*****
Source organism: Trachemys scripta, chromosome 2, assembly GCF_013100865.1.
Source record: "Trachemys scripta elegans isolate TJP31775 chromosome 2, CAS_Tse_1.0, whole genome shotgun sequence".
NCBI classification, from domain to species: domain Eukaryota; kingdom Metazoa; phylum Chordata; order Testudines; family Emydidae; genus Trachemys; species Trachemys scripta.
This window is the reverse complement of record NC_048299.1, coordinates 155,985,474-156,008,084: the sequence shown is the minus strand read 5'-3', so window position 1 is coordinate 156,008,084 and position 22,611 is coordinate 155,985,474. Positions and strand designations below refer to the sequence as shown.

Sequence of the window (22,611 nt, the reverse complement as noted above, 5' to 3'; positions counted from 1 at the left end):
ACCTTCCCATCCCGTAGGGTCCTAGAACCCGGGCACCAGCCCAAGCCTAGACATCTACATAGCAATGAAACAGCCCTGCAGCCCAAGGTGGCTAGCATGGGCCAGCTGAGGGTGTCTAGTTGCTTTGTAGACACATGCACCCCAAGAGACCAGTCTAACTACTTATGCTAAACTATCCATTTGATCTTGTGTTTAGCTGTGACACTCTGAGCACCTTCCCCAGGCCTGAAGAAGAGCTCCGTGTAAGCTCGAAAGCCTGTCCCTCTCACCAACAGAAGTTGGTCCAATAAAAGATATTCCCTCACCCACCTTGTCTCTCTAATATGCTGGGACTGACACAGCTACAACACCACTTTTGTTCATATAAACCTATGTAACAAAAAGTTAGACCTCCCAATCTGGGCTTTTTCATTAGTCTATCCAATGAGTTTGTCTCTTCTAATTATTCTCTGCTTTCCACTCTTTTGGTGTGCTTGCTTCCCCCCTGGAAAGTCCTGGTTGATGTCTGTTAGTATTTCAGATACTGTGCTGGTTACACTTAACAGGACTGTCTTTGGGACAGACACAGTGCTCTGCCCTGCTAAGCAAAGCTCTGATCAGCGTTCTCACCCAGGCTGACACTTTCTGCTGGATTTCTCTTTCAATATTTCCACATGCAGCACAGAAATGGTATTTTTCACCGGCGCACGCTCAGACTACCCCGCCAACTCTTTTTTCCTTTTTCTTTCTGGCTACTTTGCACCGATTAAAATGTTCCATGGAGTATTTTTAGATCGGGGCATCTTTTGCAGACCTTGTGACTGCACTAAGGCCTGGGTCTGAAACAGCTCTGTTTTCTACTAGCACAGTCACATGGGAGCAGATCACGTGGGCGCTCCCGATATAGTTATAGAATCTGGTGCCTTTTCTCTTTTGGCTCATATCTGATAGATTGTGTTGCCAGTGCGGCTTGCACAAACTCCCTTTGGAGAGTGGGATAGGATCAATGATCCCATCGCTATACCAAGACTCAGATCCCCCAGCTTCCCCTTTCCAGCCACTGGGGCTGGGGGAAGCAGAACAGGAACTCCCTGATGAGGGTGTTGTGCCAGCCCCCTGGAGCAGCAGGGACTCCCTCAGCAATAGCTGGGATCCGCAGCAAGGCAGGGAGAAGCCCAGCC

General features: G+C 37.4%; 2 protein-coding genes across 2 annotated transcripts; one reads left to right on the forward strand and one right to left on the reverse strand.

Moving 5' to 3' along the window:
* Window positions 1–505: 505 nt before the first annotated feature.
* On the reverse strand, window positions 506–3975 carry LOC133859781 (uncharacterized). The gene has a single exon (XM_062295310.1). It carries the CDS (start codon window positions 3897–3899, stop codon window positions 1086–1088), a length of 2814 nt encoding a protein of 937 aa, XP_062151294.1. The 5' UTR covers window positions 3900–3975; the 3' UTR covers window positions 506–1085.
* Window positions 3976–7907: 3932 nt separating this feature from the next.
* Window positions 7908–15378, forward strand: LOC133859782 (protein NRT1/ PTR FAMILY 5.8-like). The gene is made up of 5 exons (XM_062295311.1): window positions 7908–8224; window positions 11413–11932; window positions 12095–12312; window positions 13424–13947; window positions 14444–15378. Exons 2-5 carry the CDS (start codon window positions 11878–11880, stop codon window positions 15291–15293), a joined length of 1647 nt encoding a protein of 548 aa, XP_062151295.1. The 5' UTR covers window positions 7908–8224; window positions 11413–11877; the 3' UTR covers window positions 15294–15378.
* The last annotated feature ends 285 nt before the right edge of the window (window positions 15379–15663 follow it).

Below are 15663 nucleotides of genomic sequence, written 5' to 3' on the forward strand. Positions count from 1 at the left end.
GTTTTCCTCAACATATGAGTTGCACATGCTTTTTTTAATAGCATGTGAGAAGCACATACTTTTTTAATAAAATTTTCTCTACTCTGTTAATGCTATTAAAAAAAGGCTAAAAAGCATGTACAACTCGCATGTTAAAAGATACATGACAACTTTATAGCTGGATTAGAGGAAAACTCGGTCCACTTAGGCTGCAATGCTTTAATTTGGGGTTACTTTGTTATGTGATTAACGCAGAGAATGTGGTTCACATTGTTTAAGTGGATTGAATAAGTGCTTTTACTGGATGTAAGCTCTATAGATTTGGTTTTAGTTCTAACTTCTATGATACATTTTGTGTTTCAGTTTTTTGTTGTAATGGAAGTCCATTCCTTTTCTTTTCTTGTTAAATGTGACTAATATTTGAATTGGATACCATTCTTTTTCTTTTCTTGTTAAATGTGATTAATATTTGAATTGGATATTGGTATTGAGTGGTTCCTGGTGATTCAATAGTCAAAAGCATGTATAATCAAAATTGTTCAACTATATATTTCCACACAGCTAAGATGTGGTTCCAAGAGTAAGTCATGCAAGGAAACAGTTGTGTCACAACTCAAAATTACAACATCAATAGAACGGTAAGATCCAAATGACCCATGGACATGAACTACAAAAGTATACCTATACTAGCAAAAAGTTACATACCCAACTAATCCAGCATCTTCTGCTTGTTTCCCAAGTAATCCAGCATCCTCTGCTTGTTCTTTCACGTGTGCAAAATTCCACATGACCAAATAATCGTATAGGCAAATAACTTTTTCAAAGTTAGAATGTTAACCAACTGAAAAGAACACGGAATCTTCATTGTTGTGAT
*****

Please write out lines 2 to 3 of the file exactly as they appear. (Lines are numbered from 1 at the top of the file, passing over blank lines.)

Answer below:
Source record: "Trachemys scripta elegans isolate TJP31775 chromosome 2, CAS_Tse_1.0, whole genome shotgun sequence".
NCBI classification, from domain to species: domain Eukaryota; kingdom Metazoa; phylum Chordata; order Testudines; family Emydidae; genus Trachemys; species Trachemys scripta.